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From "Geir Magnusson Jr." <>
Subject Re: JJar via authenticating proxy
Date Mon, 03 Jun 2002 11:49:23 GMT
On 6/3/02 7:22 AM, "Ross Gardler" <> wrote:

> (copied back to jakarta-commons in case anywone there has a better idea)

I assume that you didn't guess I sent it privately for a reason?
I didn't want there to be any expectation of delivery, as I have an awful
track record lately on this...

But I am working to use for a client, so I expect it'll roll soon.


> Geir Magnusson Jr. wrote:
>>> Is it possible to use the JJar ANT task via an authenticating proxy?
>>> It works fine through a non-authenticating proxy using the
>>> http.proxyHost and http.proxyPort system properties, but with an
>>> authenticating proxy a 407 (authentication failure) is returned.
>> Working on JJAR now, and will be posting code back to commons in the next
>> week or so.
>> How would this work?  How do you specify the auth info?
> This issue has come about on the Centipede build system which uses JJar
> (
> The following code snippet illustrates how to connet to an
> authenticating server:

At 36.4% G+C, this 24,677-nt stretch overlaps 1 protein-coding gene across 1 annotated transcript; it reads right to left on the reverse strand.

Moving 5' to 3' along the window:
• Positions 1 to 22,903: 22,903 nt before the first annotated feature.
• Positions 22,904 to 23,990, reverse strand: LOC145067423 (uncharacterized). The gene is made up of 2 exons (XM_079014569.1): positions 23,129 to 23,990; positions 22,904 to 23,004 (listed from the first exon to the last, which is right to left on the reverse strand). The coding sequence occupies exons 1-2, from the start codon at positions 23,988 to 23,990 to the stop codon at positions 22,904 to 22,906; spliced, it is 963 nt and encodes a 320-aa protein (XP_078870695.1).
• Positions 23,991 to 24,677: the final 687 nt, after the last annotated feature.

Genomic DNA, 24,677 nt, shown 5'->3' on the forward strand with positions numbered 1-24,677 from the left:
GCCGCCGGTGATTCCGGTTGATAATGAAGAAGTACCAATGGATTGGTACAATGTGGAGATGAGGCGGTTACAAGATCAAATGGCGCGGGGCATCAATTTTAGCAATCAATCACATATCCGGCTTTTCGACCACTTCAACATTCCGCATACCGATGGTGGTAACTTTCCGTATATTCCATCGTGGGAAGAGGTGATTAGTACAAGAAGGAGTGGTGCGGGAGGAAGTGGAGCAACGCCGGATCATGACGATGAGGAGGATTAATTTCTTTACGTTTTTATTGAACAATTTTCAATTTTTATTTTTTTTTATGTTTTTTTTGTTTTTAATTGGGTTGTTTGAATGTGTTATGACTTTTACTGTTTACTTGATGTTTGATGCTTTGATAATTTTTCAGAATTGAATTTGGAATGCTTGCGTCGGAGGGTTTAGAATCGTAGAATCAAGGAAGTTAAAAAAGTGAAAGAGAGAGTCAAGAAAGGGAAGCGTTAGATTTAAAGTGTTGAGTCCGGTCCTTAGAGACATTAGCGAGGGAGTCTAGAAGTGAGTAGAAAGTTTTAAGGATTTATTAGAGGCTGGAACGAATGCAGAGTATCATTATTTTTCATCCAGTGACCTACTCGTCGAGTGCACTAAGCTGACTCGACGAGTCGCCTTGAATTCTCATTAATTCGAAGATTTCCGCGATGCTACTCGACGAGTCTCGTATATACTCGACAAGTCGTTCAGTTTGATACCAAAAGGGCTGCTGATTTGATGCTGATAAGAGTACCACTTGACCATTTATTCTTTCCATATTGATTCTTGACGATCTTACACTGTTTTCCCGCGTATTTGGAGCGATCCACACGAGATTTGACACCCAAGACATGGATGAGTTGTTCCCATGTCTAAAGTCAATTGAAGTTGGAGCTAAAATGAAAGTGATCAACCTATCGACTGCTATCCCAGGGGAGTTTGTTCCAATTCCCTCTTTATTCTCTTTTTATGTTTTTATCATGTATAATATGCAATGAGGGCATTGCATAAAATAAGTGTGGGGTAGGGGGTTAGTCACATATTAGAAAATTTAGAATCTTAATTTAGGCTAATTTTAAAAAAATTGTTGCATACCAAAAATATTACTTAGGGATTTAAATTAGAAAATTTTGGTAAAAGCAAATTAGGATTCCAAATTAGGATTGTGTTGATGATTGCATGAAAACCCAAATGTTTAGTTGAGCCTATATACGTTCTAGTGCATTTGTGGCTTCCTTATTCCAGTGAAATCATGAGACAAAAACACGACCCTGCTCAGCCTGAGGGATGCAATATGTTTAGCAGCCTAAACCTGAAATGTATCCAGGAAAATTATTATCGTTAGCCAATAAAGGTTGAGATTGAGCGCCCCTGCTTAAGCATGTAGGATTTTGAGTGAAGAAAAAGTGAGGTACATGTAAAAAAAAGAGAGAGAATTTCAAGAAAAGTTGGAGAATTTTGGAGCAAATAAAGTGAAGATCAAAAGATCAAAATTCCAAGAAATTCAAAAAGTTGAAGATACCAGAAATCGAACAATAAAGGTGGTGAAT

That is what I thought - the standard HTTP basic auth stuff.  I have the
same code elsewhere I can roll in.

> 1. Put the username and password in the ANT build file and pass them to
> the JJAR test
> 2. Have ant ask for the username and password interactively and pass the
> values to the JJAR task
> 3. Define our own System propoerties to hold the username and password
> and have JJAR extract them from there
> 1 & 3 have a problem in that we either have to force the user to encode
> the values before setting them or we create a security problem by
> storing them unencoded.

Well, uuencoding doesn't make anything secret, just gibberish at first
glance.  And since we would be sending what is effectively cleartext
> 2 is perhaps the best. We could set a property in the build file
> indicating whether we are connecting through an authenticating proxy or
> not, thus prompting the user for username and password. Furthermore,
> using this method we allow the user to decide if they want to store the
> username/password in the build file and thus prevent the need to type
> them each time.
> What do you think?

The problem with 2 is that it doesn't work for anything automated - for
example a build system that is run automatically for testing would need to
have the values somewhere.

I think what we need is to give people the choice - one option to specify
the values like #1, and one for #2, so if you want to keep it secret and do
interactively, you can.

Since we are talking about a security system that does everything in
cleartext, doing something fancier doesn't make sense at first.

Geir Magnusson Jr.
Research & Development, Adeptra Inc.

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